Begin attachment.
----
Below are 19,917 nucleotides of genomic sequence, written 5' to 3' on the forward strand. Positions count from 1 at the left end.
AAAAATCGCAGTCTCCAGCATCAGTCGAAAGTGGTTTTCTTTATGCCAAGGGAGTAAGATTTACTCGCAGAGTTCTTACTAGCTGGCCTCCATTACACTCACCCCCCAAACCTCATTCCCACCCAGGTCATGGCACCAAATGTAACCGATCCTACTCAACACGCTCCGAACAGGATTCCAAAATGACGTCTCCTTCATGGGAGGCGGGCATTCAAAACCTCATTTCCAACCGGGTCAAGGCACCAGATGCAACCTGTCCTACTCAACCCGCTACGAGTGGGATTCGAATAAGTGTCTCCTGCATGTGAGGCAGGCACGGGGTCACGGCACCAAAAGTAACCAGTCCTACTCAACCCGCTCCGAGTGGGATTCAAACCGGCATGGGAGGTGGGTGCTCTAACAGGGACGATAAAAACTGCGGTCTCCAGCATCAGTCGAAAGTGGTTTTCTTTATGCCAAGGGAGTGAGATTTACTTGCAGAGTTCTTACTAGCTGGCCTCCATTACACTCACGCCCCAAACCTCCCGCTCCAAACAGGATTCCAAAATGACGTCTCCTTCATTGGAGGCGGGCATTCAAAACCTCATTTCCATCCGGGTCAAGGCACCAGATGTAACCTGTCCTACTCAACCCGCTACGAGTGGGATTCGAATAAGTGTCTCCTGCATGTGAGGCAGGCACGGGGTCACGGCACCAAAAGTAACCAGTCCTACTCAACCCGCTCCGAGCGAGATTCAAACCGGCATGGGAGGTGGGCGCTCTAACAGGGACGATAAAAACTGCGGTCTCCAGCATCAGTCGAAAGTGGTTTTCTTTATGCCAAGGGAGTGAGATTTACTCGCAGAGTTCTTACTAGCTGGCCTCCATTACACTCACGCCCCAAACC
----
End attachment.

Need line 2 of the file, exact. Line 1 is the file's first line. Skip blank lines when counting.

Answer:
AAAAATCGCAGTCTCCAGCATCAGTCGAAAGTGGTTTTCTTTATGCCAAGGGAGTAAGATTTACTCGCAGAGTTCTTACTAGCTGGCCTCCATTACACTCACCCCCCAAACCTCATTCCCACCCAGGTCATGGCACCAAATGTAACCGATCCTACTCAACACGCTCCGAACAGGATTCCAAAATGACGTCTCCTTCATGGGAGGCGGGCATTCAAAACCTCATTTCCAACCGGGTCAAGGCACCAGATGCAACCTGTCCTACTCAACCCGCTACGAGTGGGATTCGAATAAGTGTCTCCTGCATGTGAGGCAGGCACGGGGTCACGGCACCAAAAGTAACCAGTCCTACTCAACCCGCTCCGAGTGGGATTCAAACCGGCATGGGAGGTGGGTGCTCTAACAGGGACGATAAAAACTGCGGTCTCCAGCATCAGTCGAAAGTGGTTTTCTTTATGCCAAGGGAGTGAGATTTACTTGCAGAGTTCTTACTAGCTGGCCTCCATTACACTCACGCCCCAAACCTCCCGCTCCAAACAGGATTCCAAAATGACGTCTCCTTCATTGGAGGCGGGCATTCAAAACCTCATTTCCATCCGGGTCAAGGCACCAGATGTAACCTGTCCTACTCAACCCGCTACGAGTGGGATTCGAATAAGTGTCTCCTGCATGTGAGGCAGGCACGGGGTCACGGCACCAAAAGTAACCAGTCCTACTCAACCCGCTCCGAGCGAGATTCAAACCGGCATGGGAGGTGGGCGCTCTAACAGGGACGATAAAAACTGCGGTCTCCAGCATCAGTCGAAAGTGGTTTTCTTTATGCCAAGGGAGTGAGATTTACTCGCAGAGTTCTTACTAGCTGGCCTCCATTACACTCACGCCCCAAACC